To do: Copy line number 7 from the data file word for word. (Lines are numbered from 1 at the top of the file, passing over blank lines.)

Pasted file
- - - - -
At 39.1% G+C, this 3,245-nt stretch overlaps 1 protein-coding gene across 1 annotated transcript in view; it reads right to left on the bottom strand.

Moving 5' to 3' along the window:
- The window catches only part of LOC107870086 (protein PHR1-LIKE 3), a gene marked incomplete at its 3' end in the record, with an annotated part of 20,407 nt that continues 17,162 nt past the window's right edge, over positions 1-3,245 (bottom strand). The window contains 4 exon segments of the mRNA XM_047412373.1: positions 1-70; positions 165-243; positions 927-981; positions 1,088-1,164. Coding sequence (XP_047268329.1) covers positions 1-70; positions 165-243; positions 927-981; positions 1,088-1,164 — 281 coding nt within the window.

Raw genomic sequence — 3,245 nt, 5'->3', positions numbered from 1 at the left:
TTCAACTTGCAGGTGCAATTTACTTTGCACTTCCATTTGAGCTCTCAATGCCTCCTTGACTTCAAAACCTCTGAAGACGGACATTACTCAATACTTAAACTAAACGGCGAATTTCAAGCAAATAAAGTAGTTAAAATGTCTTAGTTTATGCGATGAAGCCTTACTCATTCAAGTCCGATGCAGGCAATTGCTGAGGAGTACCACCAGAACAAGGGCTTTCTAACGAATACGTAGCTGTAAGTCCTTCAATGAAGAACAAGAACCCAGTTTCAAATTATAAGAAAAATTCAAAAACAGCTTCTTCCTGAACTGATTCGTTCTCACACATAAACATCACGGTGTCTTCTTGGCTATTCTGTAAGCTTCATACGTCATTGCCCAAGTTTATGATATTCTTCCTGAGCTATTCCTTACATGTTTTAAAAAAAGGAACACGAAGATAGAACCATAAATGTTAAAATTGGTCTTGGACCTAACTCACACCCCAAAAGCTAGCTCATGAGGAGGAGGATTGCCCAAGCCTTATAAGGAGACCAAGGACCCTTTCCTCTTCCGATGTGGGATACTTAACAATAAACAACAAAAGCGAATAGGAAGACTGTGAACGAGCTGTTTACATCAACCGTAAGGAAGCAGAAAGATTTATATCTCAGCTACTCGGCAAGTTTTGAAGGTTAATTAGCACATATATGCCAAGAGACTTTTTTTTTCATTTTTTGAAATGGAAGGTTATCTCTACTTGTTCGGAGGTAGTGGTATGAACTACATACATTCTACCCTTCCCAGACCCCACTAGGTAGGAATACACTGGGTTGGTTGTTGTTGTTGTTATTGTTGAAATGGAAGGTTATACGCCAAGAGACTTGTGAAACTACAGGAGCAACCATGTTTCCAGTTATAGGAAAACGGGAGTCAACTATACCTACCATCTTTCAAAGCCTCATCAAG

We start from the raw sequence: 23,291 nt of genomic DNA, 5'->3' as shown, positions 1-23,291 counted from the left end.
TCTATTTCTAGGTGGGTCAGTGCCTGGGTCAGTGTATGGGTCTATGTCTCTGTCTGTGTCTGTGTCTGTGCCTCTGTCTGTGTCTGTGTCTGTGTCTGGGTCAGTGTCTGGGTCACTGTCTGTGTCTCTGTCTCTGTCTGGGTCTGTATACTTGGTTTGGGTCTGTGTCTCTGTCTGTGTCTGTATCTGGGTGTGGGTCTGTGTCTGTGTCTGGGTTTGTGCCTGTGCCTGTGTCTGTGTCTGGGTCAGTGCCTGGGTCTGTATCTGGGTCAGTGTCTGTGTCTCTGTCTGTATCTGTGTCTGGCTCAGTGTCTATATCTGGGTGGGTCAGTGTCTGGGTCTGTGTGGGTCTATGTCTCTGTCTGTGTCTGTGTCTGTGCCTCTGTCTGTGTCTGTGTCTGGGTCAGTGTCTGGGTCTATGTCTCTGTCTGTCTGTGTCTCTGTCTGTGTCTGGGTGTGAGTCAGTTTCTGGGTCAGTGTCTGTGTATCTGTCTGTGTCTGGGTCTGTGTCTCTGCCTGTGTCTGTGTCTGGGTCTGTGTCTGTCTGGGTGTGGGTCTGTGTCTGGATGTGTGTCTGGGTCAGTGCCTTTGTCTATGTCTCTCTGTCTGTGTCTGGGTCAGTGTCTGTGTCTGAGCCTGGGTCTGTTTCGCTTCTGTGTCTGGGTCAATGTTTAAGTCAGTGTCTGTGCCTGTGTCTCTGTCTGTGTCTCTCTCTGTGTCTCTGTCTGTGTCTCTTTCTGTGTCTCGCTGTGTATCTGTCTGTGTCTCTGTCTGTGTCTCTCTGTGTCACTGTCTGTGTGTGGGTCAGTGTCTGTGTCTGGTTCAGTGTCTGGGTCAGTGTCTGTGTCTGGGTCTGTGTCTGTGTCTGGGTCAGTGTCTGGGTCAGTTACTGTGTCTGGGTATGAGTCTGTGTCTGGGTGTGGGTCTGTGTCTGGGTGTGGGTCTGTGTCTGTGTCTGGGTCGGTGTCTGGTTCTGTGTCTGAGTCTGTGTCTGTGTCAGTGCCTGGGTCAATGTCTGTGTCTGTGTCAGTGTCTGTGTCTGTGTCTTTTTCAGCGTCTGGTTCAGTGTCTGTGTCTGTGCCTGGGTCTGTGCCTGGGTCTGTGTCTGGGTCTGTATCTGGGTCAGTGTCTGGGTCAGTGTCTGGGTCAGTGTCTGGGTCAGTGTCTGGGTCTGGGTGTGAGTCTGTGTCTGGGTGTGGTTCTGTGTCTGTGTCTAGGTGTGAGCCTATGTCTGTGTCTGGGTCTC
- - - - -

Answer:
TCTATTTCTAGGTGGGTCAGTGCCTGGGTCAGTGTATGGGTCTATGTCTCTGTCTGTGTCTGTGTCTGTGCCTCTGTCTGTGTCTGTGTCTGTGTCTGGGTCAGTGTCTGGGTCACTGTCTGTGTCTCTGTCTCTGTCTGGGTCTGTATACTTGGTTTGGGTCTGTGTCTCTGTCTGTGTCTGTATCTGGGTGTGGGTCTGTGTCTGTGTCTGGGTTTGTGCCTGTGCCTGTGTCTGTGTCTGGGTCAGTGCCTGGGTCTGTATCTGGGTCAGTGTCTGTGTCTCTGTCTGTATCTGTGTCTGGCTCAGTGTCTATATCTGGGTGGGTCAGTGTCTGGGTCTGTGTGGGTCTATGTCTCTGTCTGTGTCTGTGTCTGTGCCTCTGTCTGTGTCTGTGTCTGGGTCAGTGTCTGGGTCTATGTCTCTGTCTGTCTGTGTCTCTGTCTGTGTCTGGGTGTGAGTCAGTTTCTGGGTCAGTGTCTGTGTATCTGTCTGTGTCTGGGTCTGTGTCTCTGCCTGTGTCTGTGTCTGGGTCTGTGTCTGTCTGGGTGTGGGTCTGTGTCTGGATGTGTGTCTGGGTCAGTGCCTTTGTCTATGTCTCTCTGTCTGTGTCTGGGTCAGTGTCTGTGTCTGAGCCTGGGTCTGTTTCGCTTCTGTGTCTGGGTCAATGTTTAAGTCAGTGTCTGTGCCTGTGTCTCTGTCTGTGTCTCTCTCTGTGTCTCTGTCTGTGTCTCTTTCTGTGTCTCGCTGTGTATCTGTCTGTGTCTCTGTCTGTGTCTCTCTGTGTCACTGTCTGTGTGTGGGTCAGTGTCTGTGTCTGGTTCAGTGTCTGGGTCAGTGTCTGTGTCTGGGTCTGTGTCTGTGTCTGGGTCAGTGTCTGGGTCAGTTACTGTGTCTGGGTATGAGTCTGTGTCTGGGTGTGGGTCTGTGTCTGGGTGTGGGTCTGTGTCTGTGTCTGGGTCGGTGTCTGGTTCTGTGTCTGAGTCTGTGTCTGTGTCAGTGCCTGGGTCAATGTCTGTGTCTGTGTCAGTGTCTGTGTCTGTGTCTTTTTCAGCGTCTGGTTCAGTGTCTGTGTCTGTGCCTGGGTCTGTGCCTGGGTCTGTGTCTGGGTCTGTATCTGGGTCAGTGTCTGGGTCAGTGTCTGGGTCAGTGTCTGGGTCAGTGTCTGGGTCTGGGTGTGAGTCTGTGTCTGGGTGTGGTTCTGTGTCTGTGTCTAGGTGTGAGCCTATGTCTGTGTCTGGGTCTC